It's risky to paint with a broad brush, but it's still no exaggeration to say that, for most Republicans, to cut taxes is their religion. They believe God put them on earth for one reason only: to cut taxes for the rich. And Republicans in Congress just did.
Donald Trump brags that the GOP tax cut bills, passed by both House and Senate with not one Democratic vote, is a bonanza for the middle class. Not true. It's just the opposite. An analysis by the nonpartisan Tax Policy Center found that 80 percent of the tax benefits would go to the top 1 percent, those making more than $730,000 a year. Middle-class Americans get little or nothing.
The GOP plan's based on two assumptions, both of which are demonstrably wrong. First, that the more money you give the wealthiest Americans, the more money "trickles down" to the middle class. Conservatives have been trying to sell that chestnut ever since Ronald Reagan and it's never worked. Indeed, the experience of the last few decades, as income inequality grows wider and wider, makes that claim ludicrous.
Second myth: that cutting corporate taxes will result in new investment, more jobs and higher wages, which, again, is pure hogwash. Business leaders I've interviewed agree: it is consumer demand, not tax rates, that drive their decision to expand. Besides, corporations today are enjoying the highest-ever after-tax profits and already hoarding $9.25 trillion. Where are the new jobs? Where are the higher wages?
Starting from that foundation, it's no wonder the Republican plan's so badly flawed and cuts taxes most for those who need it the least. The biggest beneficiaries are big corporations, whose rate is cut from 35 percent to 21 percent. Donald Trump says corporations need that tax cut because "We're the highest developed nation taxed in the world." PolitiFact rates that "False." After all their loopholes and deductions, the average corporation pays 22 percent. Many pay less; some pay nothing. Yet the GOP bill makes these corporate tax cuts permanent. All individual tax cuts are temporary.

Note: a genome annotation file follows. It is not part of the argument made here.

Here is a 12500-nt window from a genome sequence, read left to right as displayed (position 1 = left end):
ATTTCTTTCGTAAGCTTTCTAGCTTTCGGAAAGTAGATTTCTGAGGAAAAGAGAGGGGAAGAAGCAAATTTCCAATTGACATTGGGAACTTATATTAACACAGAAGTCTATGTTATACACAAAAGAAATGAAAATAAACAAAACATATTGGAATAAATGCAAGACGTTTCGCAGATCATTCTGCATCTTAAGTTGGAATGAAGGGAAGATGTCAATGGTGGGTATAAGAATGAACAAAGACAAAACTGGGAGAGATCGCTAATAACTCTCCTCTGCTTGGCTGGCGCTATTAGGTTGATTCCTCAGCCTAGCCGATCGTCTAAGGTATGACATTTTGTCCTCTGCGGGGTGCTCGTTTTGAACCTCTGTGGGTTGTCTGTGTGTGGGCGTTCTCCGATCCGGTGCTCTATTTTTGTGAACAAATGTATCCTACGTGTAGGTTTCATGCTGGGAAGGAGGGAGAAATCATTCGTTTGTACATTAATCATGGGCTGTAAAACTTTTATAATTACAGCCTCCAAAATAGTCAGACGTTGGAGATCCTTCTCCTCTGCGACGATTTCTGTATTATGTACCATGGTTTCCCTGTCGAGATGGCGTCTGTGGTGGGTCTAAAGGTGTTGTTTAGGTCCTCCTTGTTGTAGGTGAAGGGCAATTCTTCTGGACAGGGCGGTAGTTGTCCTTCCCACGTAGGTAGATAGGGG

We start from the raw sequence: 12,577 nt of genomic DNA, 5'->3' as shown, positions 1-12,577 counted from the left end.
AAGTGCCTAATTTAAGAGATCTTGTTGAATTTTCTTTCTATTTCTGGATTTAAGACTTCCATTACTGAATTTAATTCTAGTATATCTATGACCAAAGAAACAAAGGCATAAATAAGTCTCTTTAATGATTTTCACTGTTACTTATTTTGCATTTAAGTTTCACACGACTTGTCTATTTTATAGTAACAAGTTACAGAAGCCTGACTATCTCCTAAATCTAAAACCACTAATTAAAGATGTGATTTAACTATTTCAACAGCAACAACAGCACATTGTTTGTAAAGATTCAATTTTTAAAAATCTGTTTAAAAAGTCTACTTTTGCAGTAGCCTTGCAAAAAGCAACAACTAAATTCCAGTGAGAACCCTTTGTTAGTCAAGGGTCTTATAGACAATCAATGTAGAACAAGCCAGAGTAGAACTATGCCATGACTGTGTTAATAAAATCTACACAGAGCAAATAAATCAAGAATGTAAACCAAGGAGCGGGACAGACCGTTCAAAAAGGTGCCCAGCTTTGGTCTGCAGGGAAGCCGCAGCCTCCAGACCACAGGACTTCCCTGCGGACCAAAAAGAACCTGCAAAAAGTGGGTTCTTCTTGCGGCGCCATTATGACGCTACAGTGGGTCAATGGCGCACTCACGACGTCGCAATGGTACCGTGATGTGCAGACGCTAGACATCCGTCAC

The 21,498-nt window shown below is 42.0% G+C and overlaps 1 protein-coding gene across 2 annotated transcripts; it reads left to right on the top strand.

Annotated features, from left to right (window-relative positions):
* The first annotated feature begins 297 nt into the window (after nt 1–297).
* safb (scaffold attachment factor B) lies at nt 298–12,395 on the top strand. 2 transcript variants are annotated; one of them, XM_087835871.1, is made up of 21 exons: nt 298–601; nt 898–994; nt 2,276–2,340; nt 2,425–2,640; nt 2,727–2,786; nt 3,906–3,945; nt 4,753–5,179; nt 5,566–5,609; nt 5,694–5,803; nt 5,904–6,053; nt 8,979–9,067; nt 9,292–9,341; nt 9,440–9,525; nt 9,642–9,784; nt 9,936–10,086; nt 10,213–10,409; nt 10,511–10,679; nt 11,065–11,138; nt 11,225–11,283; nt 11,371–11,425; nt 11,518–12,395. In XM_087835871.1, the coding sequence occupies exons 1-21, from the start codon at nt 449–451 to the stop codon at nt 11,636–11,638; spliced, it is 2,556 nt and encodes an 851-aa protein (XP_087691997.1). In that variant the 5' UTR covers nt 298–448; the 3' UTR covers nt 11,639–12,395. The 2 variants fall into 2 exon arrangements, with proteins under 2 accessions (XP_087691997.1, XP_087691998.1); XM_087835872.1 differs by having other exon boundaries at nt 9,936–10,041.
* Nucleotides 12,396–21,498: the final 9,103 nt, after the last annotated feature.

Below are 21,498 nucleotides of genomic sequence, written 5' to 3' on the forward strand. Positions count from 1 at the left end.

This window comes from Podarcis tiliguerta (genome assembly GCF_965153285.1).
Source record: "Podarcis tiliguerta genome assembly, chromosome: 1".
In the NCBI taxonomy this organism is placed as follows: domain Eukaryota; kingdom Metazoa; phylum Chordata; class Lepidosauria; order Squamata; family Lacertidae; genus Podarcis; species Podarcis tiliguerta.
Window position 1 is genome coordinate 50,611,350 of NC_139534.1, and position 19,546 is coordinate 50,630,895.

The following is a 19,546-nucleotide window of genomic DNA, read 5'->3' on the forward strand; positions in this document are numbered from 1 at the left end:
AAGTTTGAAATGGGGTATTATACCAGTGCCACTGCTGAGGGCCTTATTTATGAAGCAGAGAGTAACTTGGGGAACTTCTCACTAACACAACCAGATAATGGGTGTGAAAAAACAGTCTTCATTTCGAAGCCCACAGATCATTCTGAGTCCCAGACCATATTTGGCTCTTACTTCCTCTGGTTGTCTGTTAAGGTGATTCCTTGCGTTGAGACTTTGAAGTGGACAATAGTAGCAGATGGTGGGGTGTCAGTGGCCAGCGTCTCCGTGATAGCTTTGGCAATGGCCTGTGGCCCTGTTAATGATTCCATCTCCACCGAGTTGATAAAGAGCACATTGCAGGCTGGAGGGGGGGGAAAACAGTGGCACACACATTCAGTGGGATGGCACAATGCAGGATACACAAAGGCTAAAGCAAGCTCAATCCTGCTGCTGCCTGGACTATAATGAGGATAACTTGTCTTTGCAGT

And individual tax rates are the most skewed of all. An analysis by Vox.com shows that, beginning in 2019, a person in the bottom 10 percent gets a $50 tax cut, while a person in the top 1 percent gets a $34,000 tax cut. By 2027, when most individual tax cuts expire, Americans earning $75,000 or less will actually face a large tax increase.
In fact, the GOP bill should be called "The Donald Trump Tax Relief Act of 2017," because nobody stands to benefit more. Among all industries, most tax breaks go to commercial real estate, where Trump still reigns. The bill slashes rates on so-called "pass-through" companies, of which he owns more than 500. And those few Americans who'd benefit from abolition of the estate tax include not only Trump himself, but Cabinet members Steve Mnuchin, Betsy DeVos, Wilbur Ross, Rex Tillerson, Elaine Chao, Sonny Perdue, Ben Carson and Gary Cohn.
At the same time, middle-class taxpayers lose what few deductions they now enjoy: for medical expenses, interest on student loans, moving expenses, plug-in motor vehicles, tax preparers, some slice of state and local taxes and home mortgage deductions. On top of which, according to the Congressional Budget Office, elimination of the individual mandate under Obamacare will cause 13 million Americans to lose their health insurance.
Elimination of those middle-class benefits, we're told, is necessary to keep the cost of the GOP tax cuts to $1.5 trillion. Which in itself would be anathema to so-called "deficit hawks" if Democrats were in charge. When it comes to piling on the deficit, however, Republicans give themselves a free pass.
You think that's bad? This is only Round One. Round Two will be even worse. Speaker Paul Ryan's already admitted what's next. Having purposely ballooned the deficit to give wealthy Americans a big tax cut, next year Republicans will use the deficit as an excuse to gut Social Security, Medicare and Medicaid.
Meanwhile, this is the plan Republicans will have to defend in the 2018 midterm elections. According to the latest CBS News poll, only 35 percent of Americans support the GOP plan. That number will shrink as more people learn their taxes are going up, not down. My prediction: Republicans may celebrate now, but within a year they'll rue the day they ever passed this turkey.